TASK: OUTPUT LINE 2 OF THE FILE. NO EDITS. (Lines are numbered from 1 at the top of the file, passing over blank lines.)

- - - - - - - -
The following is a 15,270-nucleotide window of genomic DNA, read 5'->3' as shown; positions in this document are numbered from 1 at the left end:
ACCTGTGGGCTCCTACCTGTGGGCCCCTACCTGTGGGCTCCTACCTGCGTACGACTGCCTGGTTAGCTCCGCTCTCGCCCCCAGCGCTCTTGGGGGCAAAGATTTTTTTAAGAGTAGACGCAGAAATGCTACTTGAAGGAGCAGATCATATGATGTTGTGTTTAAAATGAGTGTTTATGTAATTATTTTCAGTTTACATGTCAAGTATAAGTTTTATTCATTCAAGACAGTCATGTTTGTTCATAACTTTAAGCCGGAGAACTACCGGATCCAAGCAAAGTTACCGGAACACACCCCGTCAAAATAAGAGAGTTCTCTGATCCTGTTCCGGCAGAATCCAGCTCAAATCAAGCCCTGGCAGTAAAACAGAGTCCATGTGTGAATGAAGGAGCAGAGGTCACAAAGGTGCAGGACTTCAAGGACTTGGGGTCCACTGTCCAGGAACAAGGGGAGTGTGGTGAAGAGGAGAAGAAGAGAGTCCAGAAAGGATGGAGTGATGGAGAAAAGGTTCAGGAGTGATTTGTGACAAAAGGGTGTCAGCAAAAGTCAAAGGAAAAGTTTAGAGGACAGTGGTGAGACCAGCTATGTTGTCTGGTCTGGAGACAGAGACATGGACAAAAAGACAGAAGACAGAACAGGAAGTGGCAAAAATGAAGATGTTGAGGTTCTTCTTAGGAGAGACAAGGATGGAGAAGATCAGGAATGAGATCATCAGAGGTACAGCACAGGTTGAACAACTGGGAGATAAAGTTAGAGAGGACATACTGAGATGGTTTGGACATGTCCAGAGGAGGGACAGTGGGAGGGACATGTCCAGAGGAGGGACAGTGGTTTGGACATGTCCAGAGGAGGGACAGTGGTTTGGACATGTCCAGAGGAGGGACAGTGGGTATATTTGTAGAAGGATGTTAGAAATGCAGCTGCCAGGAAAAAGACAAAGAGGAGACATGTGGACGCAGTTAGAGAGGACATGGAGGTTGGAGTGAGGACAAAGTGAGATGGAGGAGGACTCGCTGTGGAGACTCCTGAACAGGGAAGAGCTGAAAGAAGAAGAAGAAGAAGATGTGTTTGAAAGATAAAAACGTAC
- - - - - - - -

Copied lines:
ACCTGTGGGCTCCTACCTGTGGGCCCCTACCTGTGGGCTCCTACCTGCGTACGACTGCCTGGTTAGCTCCGCTCTCGCCCCCAGCGCTCTTGGGGGCAAAGATTTTTTTAAGAGTAGACGCAGAAATGCTACTTGAAGGAGCAGATCATATGATGTTGTGTTTAAAATGAGTGTTTATGTAATTATTTTCAGTTTACATGTCAAGTATAAGTTTTATTCATTCAAGACAGTCATGTTTGTTCATAACTTTAAGCCGGAGAACTACCGGATCCAAGCAAAGTTACCGGAACACACCCCGTCAAAATAAGAGAGTTCTCTGATCCTGTTCCGGCAGAATCCAGCTCAAATCAAGCCCTGGCAGTAAAACAGAGTCCATGTGTGAATGAAGGAGCAGAGGTCACAAAGGTGCAGGACTTCAAGGACTTGGGGTCCACTGTCCAGGAACAAGGGGAGTGTGGTGAAGAGGAGAAGAAGAGAGTCCAGAAAGGATGGAGTGATGGAGAAAAGGTTCAGGAGTGATTTGTGACAAAAGGGTGTCAGCAAAAGTCAAAGGAAAAGTTTAGAGGACAGTGGTGAGACCAGCTATGTTGTCTGGTCTGGAGACAGAGACATGGACAAAAAGACAGAAGACAGAACAGGAAGTGGCAAAAATGAAGATGTTGAGGTTCTTCTTAGGAGAGACAAGGATGGAGAAGATCAGGAATGAGATCATCAGAGGTACAGCACAGGTTGAACAACTGGGAGATAAAGTTAGAGAGGACATACTGAGATGGTTTGGACATGTCCAGAGGAGGGACAGTGGGAGGGACATGTCCAGAGGAGGGACAGTGGTTTGGACATGTCCAGAGGAGGGACAGTGGTTTGGACATGTCCAGAGGAGGGACAGTGGGTATATTTGTAGAAGGATGTTAGAAATGCAGCTGCCAGGAAAAAGACAAAGAGGAGACATGTGGACGCAGTTAGAGAGGACATGGAGGTTGGAGTGAGGACAAAGTGAGATGGAGGAGGACTCGCTGTGGAGACTCCTGAACAGGGAAGAGCTGAAAGAAGAAGAAGAAGAAGATGTGTTTGAAAGATAAAAACGTAC